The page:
Showing posts with label book review. Show all posts
Showing posts with label book review. Show all posts

Friday, March 11, 2016

Book Review: Of Statues and Effigies by Adonis Stergiou

Cemetery sculpture is something I never tire of looking at, in person while wandering a cemetery, or in book form on an inclement day at home.

Of Statues and Effigies is such a book. Author Adonis Stergiou concentrates on the faces of the sculptures found in the cemetery of Xiriotissa, Greece. During the Greek War, from 1945 – 1949, this cemetery was also used as an execution site, and for mass burials.

Stergiou tells us “the effigies are representations of people not always well known… It's usually far harder to learn of the person represented by them since they were not “historically” significant. Of most of the subjects I had spotted, those seemed the most neglected.”

But the neglect seems to add another layer of depth to this art. Many appear as though the sculptors caught their subjects amid a “life” moment.

Photo of Actor Thanos Leivaditis
Thanos Leivaditis, a Greek actor and prolific screenwriter who penned thirty screenplays during his lifetime, was sculpted to look every bit the unhurried businessman on his way to an important meeting, sporting a suit and tie with every hair in place.

 Military figures, with uniforms and caps in perfect order, are plentiful here. But look closer and each face will capture your attention. It's almost as if a bit of each individual's personality has been been captured in the likeness.

Two soldiers stand close together, gazing out into infinity, but the elements have left marks. It appears as if each man is sporting long sideburns instead of the rain tracks and erosion that marks each face. The sculptor, Nikos Perantinos, was known for his simplicity and classical form, to which the elements have only add enhancement.

Another face has been weathered in such a way it appears at first glance as if a tear is escaping from the man's eye.

Older statues sport the heavy mustaches and wavy hair of the late Victorian era along with pocking from the elements and a slight cast of mold.

The statue of Anastasia Hatzimitala is amazing. The only woman featured in the book, she wears a covering on her head; what appears to be veil like a nun, or a peasant. Her eyes are lifelike and she looks directly at you, into your soul without reproach.

Drawing of Athanasios Diakos
Stergiou ends his book with a photo at a tilted angle that has us looking up at the statue of Athanasios Diakos, a Greek military commander and national hero. Diakos fought against the Ottoman army in 1821 (and lost). He is remembered as a martyr for the Greek cause.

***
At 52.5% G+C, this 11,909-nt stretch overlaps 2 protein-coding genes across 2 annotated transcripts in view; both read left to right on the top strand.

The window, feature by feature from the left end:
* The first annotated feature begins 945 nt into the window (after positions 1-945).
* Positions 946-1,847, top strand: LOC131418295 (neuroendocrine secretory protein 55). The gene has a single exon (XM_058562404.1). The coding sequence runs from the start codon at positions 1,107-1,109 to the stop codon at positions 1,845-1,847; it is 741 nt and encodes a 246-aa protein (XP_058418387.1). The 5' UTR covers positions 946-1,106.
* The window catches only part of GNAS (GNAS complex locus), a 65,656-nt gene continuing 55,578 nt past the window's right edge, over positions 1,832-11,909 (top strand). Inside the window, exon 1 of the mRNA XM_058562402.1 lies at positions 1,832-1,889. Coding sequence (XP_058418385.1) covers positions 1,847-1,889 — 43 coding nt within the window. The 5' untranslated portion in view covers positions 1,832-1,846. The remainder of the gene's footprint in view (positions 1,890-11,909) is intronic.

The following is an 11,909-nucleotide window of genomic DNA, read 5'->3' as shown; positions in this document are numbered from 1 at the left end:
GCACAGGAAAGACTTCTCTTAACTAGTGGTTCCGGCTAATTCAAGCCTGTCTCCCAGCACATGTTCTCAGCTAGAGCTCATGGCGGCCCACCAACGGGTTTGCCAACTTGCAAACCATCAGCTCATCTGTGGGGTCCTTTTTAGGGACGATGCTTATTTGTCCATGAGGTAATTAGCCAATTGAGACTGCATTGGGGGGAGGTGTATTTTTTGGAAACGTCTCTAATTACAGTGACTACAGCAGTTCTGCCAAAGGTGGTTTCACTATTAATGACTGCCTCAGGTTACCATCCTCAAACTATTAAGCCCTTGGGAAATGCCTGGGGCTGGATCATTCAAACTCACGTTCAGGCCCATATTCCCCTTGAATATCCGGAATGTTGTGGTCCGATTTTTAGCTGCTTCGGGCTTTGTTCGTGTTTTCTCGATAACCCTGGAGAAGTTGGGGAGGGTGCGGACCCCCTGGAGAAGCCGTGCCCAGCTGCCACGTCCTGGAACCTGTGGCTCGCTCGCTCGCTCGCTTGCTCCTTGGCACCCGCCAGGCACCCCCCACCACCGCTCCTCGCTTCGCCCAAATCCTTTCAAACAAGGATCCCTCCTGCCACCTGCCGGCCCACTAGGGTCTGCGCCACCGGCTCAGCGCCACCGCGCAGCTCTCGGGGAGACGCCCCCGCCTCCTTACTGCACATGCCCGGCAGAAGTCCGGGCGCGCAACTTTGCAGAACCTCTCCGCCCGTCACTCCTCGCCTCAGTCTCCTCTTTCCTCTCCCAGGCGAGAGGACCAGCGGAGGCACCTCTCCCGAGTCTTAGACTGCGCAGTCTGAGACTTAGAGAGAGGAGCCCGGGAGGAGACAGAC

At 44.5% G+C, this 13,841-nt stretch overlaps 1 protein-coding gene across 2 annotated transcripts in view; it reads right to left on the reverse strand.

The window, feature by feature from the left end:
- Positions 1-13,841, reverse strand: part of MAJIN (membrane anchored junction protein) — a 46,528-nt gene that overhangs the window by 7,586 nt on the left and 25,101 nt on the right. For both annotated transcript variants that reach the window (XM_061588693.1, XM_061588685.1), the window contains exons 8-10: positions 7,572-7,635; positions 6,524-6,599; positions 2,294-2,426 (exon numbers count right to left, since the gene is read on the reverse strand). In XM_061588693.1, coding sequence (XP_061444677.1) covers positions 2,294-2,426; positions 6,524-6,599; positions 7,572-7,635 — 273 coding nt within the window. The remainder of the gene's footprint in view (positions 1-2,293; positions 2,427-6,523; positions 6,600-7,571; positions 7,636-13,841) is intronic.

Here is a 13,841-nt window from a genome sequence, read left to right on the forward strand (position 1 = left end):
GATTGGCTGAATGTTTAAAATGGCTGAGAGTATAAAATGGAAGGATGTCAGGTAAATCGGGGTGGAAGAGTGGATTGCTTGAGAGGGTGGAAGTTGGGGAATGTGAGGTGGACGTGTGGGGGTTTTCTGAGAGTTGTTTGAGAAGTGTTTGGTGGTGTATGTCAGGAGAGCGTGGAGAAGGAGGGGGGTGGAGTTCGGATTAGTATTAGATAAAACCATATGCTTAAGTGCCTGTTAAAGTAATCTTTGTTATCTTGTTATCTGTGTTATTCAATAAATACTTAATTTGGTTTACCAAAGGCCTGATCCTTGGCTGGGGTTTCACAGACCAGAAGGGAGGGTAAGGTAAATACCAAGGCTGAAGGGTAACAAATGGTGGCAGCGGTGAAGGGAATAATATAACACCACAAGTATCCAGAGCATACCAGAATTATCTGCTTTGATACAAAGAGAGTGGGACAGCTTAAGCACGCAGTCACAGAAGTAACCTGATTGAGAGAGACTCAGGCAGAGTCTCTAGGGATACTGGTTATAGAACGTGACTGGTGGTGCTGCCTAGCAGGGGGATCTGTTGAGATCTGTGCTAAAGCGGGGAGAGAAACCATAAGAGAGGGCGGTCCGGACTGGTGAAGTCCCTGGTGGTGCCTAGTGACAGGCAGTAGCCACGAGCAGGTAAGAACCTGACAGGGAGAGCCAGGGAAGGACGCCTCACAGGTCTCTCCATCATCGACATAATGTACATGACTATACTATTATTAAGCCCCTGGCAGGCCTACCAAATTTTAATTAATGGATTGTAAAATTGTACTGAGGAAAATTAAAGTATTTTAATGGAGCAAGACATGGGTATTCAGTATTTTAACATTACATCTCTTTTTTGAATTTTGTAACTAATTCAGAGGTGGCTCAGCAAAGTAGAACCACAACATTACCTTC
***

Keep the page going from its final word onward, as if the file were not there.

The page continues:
Adonis Stergiou tells us “This project was about neglected memories which are still visible and present among us.” After reviewing this book, I see those weathered and time-worn faces of cemetery statues in a more artistic light.

~ Joy

Author Adonis Stergiou
Book Details:
Of Statues and Effigies by Adonis Stergiou
Available for purchase at Amazon by clicking this link:

Friday, August 21, 2015

Book Review: Burden of Wings by Mauro Marinelli

A new art book for the cemetery enthusiast is out, one that captures the true essence of the graveyard as a gateway between the living and the dead, with inspirational photos.

Mauro Marinelli
Burden of Wings is a well-composed book of cemetery photographs taken with, of all things, a Polaroid camera. Photographer Mauro Marinelli shoots with a well-trained eye, offering the reader what he calls “the instant and the everlasting” all in one shot.

The beauty of this instamatic camera process is that you see exactly what this moment looked like at the time the shutter snapped; there’s no digital manipulation, no Photo-shopping to make the image more dramatic, more enticing, more moody. 
Just life as it existed in a cemetery at a certain moment in time.

Marinelli uses this camera to his advantage, letting the plastic lens soften the focus a bit, making the images become almost real to us. His focus on hands: clasped, reaching, comforting, quieting … allows us to identify with the statue while creating a subconscious wish for movement; a will to release the stilled hand from its pose, allowing it to complete its movement, and to continue the moment …

But as we know, in death, physical movement is gone, no longer feasible, and with these sculptures and photos, no longer necessary to capture our attention, to evoke a deeper sentiment, or to execute a heartrending sadness.

Marinelli provides us with the essence of each stone, managing to coax out our emotions regardless of our wishes.  With cogent intent, he “commits the act of photography” - offering the reader a photo; one which holds the passion of a two lovers forever locked in a kiss, another depicts the weariness of an angel’s shoulders as her wings begin to droop protectively around her.

With Burden of Wings, we are called to interpret each photo with our emotions, and with what we see. As Marinelli explains, we are “looking into the abyss of the unknown from a safe seat in the arena of the living.” How true, and how exquisite the journey!

~Joy Neighbors

Book Details:
Burden of Wings by Mauro Marinelli
Published by Kehrer Verlag (2015)
Available for purchase at
Amazon   Website: